“Music is a moral law. It gives a soul to the universe, wings to the mind, flight to the imagination, a charm to sadness, and life to everything. It is the essence of order, and leads to all that is good, just and beautiful, of which it is the invisible, but nevertheless dazzling, passionate, and eternal form.”

Monday, March 14, 2022

Leaping To and Fro: Rachmaninoff Prelude in G Minor


    My colleague in the English department had a framed cartoon on the wall over his desk. A cowboy rushes out of a saloon, the swinging doors flapping. His eyes widened in panic, he runs toward a horse hitched at the trough. The caption reads: "And he ran from the saloon, jumped onto his horse and rode off in all directions."

    I think of this image every time a student brings in a leaping problem, one that requires leaping to and fro at a quick tempo. More often than not, when there's a problem, it's because the muscles that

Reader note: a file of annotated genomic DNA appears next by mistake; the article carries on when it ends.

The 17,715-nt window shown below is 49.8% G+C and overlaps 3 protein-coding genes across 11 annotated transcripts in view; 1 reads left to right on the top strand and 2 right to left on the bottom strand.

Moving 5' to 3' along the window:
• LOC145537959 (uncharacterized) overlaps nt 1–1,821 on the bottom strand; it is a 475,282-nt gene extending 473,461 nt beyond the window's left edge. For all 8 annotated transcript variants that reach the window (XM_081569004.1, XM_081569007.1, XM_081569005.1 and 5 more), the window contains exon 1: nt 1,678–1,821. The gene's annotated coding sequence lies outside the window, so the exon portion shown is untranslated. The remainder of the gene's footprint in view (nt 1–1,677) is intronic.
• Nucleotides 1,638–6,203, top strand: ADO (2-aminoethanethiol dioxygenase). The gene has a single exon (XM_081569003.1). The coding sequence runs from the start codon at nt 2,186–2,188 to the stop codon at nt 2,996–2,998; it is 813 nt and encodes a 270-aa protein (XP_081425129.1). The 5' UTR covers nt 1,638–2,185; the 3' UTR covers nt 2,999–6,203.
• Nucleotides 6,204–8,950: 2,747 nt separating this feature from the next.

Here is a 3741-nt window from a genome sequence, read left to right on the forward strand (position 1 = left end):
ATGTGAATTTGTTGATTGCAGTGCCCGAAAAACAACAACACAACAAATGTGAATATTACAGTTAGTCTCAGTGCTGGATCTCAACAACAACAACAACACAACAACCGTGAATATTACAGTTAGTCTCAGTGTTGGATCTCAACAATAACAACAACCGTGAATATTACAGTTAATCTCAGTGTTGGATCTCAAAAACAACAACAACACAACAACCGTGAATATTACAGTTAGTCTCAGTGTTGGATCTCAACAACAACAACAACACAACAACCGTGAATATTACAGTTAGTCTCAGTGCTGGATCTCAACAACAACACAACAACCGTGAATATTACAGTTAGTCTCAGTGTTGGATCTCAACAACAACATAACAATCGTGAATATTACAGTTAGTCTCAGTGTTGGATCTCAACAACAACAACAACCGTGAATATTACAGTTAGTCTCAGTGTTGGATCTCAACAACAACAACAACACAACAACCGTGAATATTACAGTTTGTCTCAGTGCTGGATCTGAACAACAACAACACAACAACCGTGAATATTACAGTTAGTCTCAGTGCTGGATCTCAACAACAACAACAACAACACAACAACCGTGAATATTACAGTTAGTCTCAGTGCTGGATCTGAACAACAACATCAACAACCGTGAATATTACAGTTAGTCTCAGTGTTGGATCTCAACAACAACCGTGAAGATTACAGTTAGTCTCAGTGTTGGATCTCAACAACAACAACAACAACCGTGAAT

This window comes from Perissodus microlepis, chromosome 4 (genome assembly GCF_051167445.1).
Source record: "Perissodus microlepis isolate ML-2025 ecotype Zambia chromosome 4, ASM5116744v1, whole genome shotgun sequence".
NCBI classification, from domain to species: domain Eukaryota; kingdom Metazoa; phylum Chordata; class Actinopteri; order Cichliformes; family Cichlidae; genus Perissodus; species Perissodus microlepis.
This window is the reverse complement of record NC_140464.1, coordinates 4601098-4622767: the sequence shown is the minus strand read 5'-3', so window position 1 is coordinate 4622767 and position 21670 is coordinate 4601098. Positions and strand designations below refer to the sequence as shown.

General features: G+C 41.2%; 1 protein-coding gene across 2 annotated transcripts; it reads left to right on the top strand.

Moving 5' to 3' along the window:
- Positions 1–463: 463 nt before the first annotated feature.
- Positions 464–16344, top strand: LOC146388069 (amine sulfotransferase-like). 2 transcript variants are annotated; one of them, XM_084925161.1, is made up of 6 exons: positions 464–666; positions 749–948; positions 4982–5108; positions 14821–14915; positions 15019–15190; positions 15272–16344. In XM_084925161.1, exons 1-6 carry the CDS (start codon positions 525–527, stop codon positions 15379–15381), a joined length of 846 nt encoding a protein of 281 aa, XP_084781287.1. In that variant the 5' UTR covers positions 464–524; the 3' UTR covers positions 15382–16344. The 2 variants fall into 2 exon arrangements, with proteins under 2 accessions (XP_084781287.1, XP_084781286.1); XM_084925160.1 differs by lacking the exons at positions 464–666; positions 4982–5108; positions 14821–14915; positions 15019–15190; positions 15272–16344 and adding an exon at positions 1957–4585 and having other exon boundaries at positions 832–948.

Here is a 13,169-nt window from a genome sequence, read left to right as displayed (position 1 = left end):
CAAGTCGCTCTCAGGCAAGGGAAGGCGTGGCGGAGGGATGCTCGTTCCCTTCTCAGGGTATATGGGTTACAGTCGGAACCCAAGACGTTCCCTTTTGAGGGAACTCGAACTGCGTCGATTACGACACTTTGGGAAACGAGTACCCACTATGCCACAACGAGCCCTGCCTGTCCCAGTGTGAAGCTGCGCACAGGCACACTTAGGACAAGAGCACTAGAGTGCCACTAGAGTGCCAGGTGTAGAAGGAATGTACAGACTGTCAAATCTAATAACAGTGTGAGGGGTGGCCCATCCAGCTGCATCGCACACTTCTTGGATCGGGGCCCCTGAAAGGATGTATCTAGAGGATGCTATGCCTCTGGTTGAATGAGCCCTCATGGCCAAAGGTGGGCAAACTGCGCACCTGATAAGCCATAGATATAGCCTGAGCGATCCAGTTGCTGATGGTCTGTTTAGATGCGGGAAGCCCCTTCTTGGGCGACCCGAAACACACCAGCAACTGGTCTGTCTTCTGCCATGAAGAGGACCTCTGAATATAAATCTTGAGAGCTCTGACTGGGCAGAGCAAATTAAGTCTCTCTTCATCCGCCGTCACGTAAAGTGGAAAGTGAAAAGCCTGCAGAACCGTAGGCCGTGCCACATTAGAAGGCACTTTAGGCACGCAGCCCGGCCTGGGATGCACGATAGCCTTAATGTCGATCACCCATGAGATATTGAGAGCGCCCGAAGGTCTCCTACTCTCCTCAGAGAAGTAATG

propel the hand in one direction haven't had time to release before going back in the other direction. Repeated over several bars, this can add up to considerable discomfort. Just as the English student needs to learn to organize his thoughts, we pianists need to organize our directions. We can't go two directions at once. The answer is simple. Only go one direction at a time. ("Sir, this is a one-way street." "But, officer, I was only going one way!")

    Okay, okay. I hear the grumbling. This is about grouping. One way to organize groups is to start from the heavier to the lighter. Chord to single note, for example. Then, use the single note as a springboard to land back on the next starting chord. By springboard I mean something like a diving board that propels the hand to the next place, a passive motion that allows the hand to let go for a split second. By using the chord as the organizing factor, the playing mechanism won't feel as if it's going in two directions at the same time. Notice, too, that the left-hand leap is farther than the right, so it will move first.

    As I reviewed the video, I noticed I didn't start "in" as I recommended. I felt this as a greater distance than it needs to be. So, do as I say, not as I demonstrate. Also, when leaping to a place directly in front of the torso, lean slightly away, in this case to the left in order to avoid twisting at the wrist.

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